Hi David. As you know, home improvement contracts must comply with the requirements of Business and Professions Code section 7159. While Section 7159 sets forth what is “required” to be contained in home improvement contracts it does limit what may be included in home improvement contracts. Thus, while Section 7159 does not require that limitation on liability provisions be included in home improvement contracts it does not preclude the inclusion of such provisions either. I noticed that you are an attorney. You may want to look into whether a limitation on liability provision in a consumer contract, which is essentially what a home improvement contract is, is enforceable. I could well imagine that courts may put some limitations on such provisions, particularly, in contracts with consumers.

      Reply
  4. Viviana

    What are the requirements for a contract for a new residential construction? Sea like the well written article above is only for home improvement. If we are tearing down a house and building a new one, how do we assure our contractor gave us a valid contract?

    Reply
    • Garret Murai

      Hi Vivian. For new residential construction the only requirement is that the contractor include its contractor’s license number. Things can get a little gray, however, if the contractor is going to leave up a wall or leave the foundation, in which case, it could be argued that it’s a home improvement contract. In general, however, I would ensure that that the contractor is licensed, has no claims against it (which you can find out on the CSLB website), has adequate insurance, and, of course, there’s nothing like good referrals. Good luck on your project.

      Reply
  5. Cathy

    Hi, Garrett. Are you familiar with any on-line resources that provide free samples of building contracts for use in California? I’m a customer who will be building a home. The contractor will be providing the contract, but I’m wondering if there are provisions that should (and shouldn’t) be included. I’d like to compare the contract he provides with a standard or model contract. Thanks!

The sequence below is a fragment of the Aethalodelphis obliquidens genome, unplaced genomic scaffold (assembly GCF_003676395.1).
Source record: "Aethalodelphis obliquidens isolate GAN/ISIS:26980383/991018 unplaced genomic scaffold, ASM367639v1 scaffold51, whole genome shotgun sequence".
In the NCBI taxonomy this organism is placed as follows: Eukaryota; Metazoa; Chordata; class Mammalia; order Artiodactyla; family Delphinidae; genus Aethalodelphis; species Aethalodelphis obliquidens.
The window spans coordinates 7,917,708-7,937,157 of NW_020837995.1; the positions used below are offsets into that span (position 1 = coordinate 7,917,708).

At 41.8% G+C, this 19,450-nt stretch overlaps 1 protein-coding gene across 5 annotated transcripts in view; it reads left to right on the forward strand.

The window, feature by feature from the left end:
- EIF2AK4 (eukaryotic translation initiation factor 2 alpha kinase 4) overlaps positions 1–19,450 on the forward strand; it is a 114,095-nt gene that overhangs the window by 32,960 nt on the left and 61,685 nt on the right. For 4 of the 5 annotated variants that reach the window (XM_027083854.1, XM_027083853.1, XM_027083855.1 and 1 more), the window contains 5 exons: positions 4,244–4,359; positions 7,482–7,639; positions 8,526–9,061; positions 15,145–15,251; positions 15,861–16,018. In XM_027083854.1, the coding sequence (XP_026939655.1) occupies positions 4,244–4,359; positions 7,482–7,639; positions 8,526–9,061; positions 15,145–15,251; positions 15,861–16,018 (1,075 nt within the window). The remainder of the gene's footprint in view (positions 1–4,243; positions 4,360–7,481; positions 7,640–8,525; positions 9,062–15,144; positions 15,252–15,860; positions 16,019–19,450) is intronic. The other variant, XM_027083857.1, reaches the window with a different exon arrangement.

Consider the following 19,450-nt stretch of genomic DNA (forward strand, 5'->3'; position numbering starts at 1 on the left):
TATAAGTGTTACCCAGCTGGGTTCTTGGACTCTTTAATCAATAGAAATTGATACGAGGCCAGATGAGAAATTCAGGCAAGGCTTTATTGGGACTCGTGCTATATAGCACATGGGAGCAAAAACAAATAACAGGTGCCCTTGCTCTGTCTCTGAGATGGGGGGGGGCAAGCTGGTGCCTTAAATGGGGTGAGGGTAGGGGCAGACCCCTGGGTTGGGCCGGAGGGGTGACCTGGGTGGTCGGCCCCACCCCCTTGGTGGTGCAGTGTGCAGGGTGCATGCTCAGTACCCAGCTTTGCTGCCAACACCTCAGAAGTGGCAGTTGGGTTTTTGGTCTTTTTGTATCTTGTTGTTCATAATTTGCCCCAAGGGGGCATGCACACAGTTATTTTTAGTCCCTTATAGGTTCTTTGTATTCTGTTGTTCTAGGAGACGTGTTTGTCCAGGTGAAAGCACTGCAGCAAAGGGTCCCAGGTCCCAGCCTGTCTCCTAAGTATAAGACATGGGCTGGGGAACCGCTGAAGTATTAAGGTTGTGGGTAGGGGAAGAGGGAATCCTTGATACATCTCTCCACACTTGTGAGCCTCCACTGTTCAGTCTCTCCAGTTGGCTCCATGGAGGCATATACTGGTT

Reply
    • Garret Murai

      Hi Cathy. As I’m sure you’ve found there are free contracts you can find on the Internet, some may be California specific while others may not, but free and good contracts I’m not aware of. There are a number trade associations which have developed their own model contracts including the American Institute of Architects, the Associated General Contractors of California, and the ConsensusDocs set of contracts, but there’s a fee for all of them. If you are building a house and you an architect, and if contract review is among the services your architect is to perform, I would ask your architect. Construction contract drafting and review isn’t something I think you should do unless you have experience doing it.

      Reply
  6. Lyle standish

    Great information for HICS, however I am looking for information on C-45 (signs) license contracts. It is a bit difficult to decipher what exactly needs to be included in a specialty license contract. I was hoping you could point me in the right direction.

    Reply
    • Garret Murai

      Hi Lyle. Other than what I’ve included here, I’m not aware of any special contractual requirements for contracts by C-45 licensees.

      Reply
  7. Daniel Vanderpriem

    Is a corporation which does home improvements required to follow the maximum deposit requirements in California, i.e. 10% max? I read the statute and it apples to “real persons” so not sure if a contractor can hide behind a corporation and get away with requiring a larger deposit.

    Reply
    • Garret Murai

      Hi Daniel. The Home Improvement statute applies to home improvement contractors which includes both individuals and business entities performing home improvements.

      Reply
  8. David

    Hi, Garret. Great article. Would a contract between a General Contractor and the Owner of a multi-unit residential property for the purposes of Seismic Retrofitting under the City of Los Angeles’ Soft-Story Program (Ordinance No. 183893) be considered a “Home Improvement Contract” and subject to the requirements of 7159? Thank you!

    Reply
    • Garret Murai

      Hi David. I’m not familiar with the ordinance you are referring to but if it involves construction work you would need to use a statutory home improvement contract, even for work on an apartment building, which I know seems odd.

      Reply
  9. PRA

    Garret…. enjoyed your summary and good counsel to the above inquiries (I practiced RE law for 30 yrs and was a specialty contractor for 17 years). The statutory warnings for home improvement contracts are no doubt well intended, but it is absurdly unmanageable. It is little wonder that virtually nobody complies completely. Cheers.

    Reply